When your marriage to a Washington servicemember ends and you are not a member of the U.S. Armed Forces, you may wonder whether you may still take advantage of benefits reserved for military families once your divorce finalizes. To still be able to use the military commissary, TRICARE health insurance coverage and other perks intended for military members and their families, your situation must meet the eligibility requirements set forth by the 20/20/20 rule.
Per Military.com, unless you meet the strict 20/20/20 rule eligibility criteria, your access to military benefits ends at the same time your marriage to a service member does.
Meeting the terms of the 20/20/20 rule
To still qualify for military benefits after your divorce from a military service member, three things must hold true. The first is that your marriage lasted at least 20 years. The second is that your former spouse served at least 20 years in his or her military capacity. The third is that your former spouse’s service term and the marriage you shared must have overlapped by at least 20 years.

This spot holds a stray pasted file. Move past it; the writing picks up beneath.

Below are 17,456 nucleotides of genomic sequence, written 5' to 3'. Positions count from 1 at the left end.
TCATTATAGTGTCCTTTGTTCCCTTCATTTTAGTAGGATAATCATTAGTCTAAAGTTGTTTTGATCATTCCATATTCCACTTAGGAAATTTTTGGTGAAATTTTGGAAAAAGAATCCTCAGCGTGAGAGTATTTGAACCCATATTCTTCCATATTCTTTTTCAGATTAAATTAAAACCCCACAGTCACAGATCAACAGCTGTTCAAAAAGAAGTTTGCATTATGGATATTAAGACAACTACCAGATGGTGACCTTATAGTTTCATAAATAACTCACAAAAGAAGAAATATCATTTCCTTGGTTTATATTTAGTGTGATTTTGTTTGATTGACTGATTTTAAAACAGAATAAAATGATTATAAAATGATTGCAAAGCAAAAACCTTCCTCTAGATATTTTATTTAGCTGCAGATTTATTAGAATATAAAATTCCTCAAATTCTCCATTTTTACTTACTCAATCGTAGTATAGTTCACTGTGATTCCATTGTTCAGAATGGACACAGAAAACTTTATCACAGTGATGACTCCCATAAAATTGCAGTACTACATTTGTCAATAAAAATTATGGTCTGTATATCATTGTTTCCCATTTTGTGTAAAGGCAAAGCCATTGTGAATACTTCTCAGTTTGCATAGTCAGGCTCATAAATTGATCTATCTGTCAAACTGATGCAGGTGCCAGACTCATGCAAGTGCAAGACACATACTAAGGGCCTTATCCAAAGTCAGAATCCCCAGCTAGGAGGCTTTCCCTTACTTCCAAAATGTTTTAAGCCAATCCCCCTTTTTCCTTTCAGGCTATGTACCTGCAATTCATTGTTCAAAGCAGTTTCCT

Failing to meet the terms of the 20/20/20 rule
If your spouse’s service term was at least 20 years and your marriage was, too, you may be able to get one more year of access to TRICARE health insurance coverage. To be able to do so, your marriage and your ex’s service term must have overlapped by at least 15 years.
Keep in mind that if you are able to retain access to military benefits after your split from a service member, your eligibility period ends if you remarry.